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Bush: No-Show At GOP Debate

George W. Bush didn't make it to Arizona's first presidential debate, but he certainly was the center of attention.

Throughout the night Sunday, the four Republican candidates who did attend - Arizona Sen. John McCain, magazine publisher Steve Forbes, former diplomat Alan Keyes and Utah Sen. Orrin Hatch - took turns trying to distinguish themselves from the front-running Texas governor. They also encouraged Bush to debate.

While Bush has skipped three debates, he is scheduled to participate in a Dec. 2 event in New Hampshire with all the leading candidates. A second Arizona debate is to be held Dec. 6, but McCain does not plan to be there.

Forbes said voters deserve to see and compare all of the candidates side-by-side.

"We're here answering questions," Forbes said. "He was absent."

Keyes said he didn't mind Bush's absence.

"This election isn't about talking to G.W. Bush. He isn't talking to anybody else," he said. "I want to talk to you not to him."

Mike Hull, the Bush campaign's executive director for Arizona, said Bush would participate in three debates during the first half of December, including one in Arizona Dec. 6.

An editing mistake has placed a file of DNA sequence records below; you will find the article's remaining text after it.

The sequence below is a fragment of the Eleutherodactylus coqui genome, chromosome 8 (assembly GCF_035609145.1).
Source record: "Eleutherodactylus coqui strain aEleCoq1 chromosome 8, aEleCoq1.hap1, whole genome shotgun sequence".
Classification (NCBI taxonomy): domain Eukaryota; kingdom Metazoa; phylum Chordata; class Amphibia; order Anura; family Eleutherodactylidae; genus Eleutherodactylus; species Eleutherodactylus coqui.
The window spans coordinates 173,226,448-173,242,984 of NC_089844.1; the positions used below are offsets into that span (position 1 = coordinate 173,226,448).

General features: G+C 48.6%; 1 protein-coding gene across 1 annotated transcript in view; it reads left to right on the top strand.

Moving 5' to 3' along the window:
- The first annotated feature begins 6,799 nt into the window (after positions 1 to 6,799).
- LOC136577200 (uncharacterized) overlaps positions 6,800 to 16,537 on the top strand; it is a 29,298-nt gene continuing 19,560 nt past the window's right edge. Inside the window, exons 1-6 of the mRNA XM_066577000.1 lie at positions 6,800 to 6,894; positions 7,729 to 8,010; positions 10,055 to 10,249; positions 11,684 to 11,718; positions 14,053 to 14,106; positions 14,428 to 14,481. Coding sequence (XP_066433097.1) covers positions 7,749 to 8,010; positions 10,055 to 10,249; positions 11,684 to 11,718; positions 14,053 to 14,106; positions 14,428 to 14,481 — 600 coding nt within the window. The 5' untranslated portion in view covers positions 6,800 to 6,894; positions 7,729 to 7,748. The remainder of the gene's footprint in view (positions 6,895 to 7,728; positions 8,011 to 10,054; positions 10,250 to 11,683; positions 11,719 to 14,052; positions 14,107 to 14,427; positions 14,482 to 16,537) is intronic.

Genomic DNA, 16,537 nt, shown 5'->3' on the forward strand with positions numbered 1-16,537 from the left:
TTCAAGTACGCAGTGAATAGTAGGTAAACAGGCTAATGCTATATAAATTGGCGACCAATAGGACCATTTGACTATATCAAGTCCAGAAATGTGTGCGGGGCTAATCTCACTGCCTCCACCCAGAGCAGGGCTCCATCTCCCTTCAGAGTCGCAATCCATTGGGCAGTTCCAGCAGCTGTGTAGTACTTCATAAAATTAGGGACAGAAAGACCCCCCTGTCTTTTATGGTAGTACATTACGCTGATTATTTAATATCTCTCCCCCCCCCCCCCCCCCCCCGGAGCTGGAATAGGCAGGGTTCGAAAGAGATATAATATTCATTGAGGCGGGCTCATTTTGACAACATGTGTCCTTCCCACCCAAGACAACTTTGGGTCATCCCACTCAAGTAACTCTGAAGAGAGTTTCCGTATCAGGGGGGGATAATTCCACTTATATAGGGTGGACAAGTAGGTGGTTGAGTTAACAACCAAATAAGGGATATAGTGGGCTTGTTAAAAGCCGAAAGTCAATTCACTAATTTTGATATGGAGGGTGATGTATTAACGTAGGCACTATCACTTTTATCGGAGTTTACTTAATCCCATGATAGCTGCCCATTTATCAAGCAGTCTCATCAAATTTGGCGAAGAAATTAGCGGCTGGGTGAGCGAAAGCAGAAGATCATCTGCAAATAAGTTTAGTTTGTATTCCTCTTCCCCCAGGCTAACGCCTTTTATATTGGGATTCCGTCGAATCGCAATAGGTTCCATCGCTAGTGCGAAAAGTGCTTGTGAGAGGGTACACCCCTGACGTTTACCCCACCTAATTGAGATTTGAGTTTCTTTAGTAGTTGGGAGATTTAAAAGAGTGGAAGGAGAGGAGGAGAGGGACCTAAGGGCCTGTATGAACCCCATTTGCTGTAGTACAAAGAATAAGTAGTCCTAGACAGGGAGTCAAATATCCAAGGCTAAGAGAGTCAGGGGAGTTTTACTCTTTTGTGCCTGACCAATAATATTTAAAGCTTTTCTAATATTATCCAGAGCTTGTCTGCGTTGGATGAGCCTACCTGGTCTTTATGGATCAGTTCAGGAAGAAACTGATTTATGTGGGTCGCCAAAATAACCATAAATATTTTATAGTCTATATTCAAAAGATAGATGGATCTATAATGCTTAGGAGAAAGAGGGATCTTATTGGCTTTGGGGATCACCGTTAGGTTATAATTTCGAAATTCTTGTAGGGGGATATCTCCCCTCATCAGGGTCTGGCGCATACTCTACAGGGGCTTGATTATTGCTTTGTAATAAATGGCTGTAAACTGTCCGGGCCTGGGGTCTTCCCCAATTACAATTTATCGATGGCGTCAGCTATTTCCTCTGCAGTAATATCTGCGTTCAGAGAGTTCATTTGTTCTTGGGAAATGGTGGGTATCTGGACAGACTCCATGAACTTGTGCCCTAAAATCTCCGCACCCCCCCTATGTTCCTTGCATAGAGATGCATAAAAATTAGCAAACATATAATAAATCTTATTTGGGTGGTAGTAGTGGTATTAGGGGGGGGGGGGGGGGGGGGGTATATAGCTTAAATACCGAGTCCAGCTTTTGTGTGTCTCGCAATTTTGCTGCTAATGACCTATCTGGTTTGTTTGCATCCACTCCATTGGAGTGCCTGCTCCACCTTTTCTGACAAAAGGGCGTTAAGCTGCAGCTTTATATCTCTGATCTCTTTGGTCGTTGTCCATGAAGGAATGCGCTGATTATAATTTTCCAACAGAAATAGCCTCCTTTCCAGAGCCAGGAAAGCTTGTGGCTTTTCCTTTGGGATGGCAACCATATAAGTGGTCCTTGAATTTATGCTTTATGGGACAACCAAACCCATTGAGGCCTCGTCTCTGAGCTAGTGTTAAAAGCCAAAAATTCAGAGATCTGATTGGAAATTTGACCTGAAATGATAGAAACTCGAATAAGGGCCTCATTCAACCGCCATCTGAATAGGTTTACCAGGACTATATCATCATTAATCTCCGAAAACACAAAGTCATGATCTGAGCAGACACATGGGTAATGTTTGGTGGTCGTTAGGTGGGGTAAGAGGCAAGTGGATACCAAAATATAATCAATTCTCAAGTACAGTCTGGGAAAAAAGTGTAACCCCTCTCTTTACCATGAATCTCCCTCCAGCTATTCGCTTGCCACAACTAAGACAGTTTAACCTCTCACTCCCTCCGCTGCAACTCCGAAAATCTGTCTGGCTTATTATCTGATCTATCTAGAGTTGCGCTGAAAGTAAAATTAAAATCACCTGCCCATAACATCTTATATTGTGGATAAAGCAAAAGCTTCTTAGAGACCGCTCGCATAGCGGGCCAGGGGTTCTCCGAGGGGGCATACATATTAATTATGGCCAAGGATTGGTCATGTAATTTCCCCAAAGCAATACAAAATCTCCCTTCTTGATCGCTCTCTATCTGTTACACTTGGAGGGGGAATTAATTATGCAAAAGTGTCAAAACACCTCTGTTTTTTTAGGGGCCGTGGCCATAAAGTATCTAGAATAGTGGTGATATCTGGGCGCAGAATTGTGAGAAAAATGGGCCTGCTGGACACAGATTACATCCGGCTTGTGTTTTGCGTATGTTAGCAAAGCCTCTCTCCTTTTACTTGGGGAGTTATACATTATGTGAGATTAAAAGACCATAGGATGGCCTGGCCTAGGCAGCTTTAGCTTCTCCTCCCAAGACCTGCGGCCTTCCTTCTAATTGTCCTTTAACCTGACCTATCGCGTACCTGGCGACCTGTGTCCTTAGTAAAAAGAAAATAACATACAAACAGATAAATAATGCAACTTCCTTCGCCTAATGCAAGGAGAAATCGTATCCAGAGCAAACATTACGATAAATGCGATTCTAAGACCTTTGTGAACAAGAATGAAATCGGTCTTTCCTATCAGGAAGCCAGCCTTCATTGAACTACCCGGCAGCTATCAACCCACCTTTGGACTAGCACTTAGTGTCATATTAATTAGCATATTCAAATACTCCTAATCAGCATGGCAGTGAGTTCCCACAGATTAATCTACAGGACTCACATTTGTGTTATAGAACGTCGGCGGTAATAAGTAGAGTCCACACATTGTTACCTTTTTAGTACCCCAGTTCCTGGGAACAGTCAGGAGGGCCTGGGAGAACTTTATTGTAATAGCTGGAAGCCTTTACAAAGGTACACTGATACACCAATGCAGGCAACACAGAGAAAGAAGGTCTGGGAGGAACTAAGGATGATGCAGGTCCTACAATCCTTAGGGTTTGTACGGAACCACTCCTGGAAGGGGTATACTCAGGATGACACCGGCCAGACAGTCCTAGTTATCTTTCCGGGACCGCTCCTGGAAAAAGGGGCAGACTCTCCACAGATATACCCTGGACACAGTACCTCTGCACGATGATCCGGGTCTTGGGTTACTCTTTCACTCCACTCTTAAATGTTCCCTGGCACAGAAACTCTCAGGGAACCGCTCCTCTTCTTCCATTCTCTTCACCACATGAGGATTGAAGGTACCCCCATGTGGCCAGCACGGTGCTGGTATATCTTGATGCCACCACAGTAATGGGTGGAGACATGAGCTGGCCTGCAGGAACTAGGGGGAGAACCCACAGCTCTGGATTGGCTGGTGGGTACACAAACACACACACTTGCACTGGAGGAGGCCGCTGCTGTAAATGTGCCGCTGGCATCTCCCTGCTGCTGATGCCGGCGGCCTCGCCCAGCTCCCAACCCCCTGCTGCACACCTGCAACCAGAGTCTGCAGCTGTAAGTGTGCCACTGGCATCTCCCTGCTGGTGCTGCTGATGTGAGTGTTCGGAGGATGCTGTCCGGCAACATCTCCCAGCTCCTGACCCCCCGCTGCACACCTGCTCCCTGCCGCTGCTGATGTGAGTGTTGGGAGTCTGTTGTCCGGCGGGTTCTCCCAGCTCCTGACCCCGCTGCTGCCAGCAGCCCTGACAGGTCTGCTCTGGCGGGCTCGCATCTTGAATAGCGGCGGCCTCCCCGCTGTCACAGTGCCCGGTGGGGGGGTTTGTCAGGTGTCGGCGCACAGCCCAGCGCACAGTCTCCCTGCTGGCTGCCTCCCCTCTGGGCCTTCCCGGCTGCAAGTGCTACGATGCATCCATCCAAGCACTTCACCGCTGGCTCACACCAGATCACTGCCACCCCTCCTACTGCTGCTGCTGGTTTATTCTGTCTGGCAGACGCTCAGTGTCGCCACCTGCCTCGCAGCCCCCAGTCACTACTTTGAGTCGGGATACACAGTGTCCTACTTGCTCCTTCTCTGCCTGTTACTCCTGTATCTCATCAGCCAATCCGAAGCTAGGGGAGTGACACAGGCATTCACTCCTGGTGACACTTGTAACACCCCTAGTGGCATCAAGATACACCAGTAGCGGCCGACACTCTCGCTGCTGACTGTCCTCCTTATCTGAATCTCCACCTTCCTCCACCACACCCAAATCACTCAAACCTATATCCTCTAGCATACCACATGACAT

"Tonight, he is in Bryan, Texas, attending a memorial service for the 12 students tragically killed in an accident at Texas A&M University this week. The comments made by other candidates disparaging Gov. Bush's absence tonight were out of line and uncalled for," Hull said.

When they weren't talking about Bush, the candidates did outline some of their goals should they win the White House.

McCain told a home state crowd that he would protect Social Security by separating it from the overall federal budget and allowing people to invest some of their Social Security deductions in personal accounts. "You've got to keep Congress' hands off of it."

Forbes said Bush's approach to government places to much emphasis on federal programs while he would like to reduce the role of government in education, taxes and other areas. "He believes in the bureaucrats," he said. "I believe in the people."

Keyes focused much of his attention on uplifting America's morality. "Our biggest crisis right now is our moral crisis," he said. "We need to live up to our vocations as citizens."

Hatch said that one of his priorities would be to "abolish the Internal Revenue Service and end its tyrannical reign."

It was also an opportunity for the Republicans to criticize the policies of President Bill Clinton and Vice President Al Gore, who is seeking the Democratic nomination against former New Jersey Sen. Bill Bradley.

Each of the candidates Sunday night took turns attacking the Clinton administration's foreign policy, suggesting the president has involved America in too many conflicts where it does not have a vested interest.

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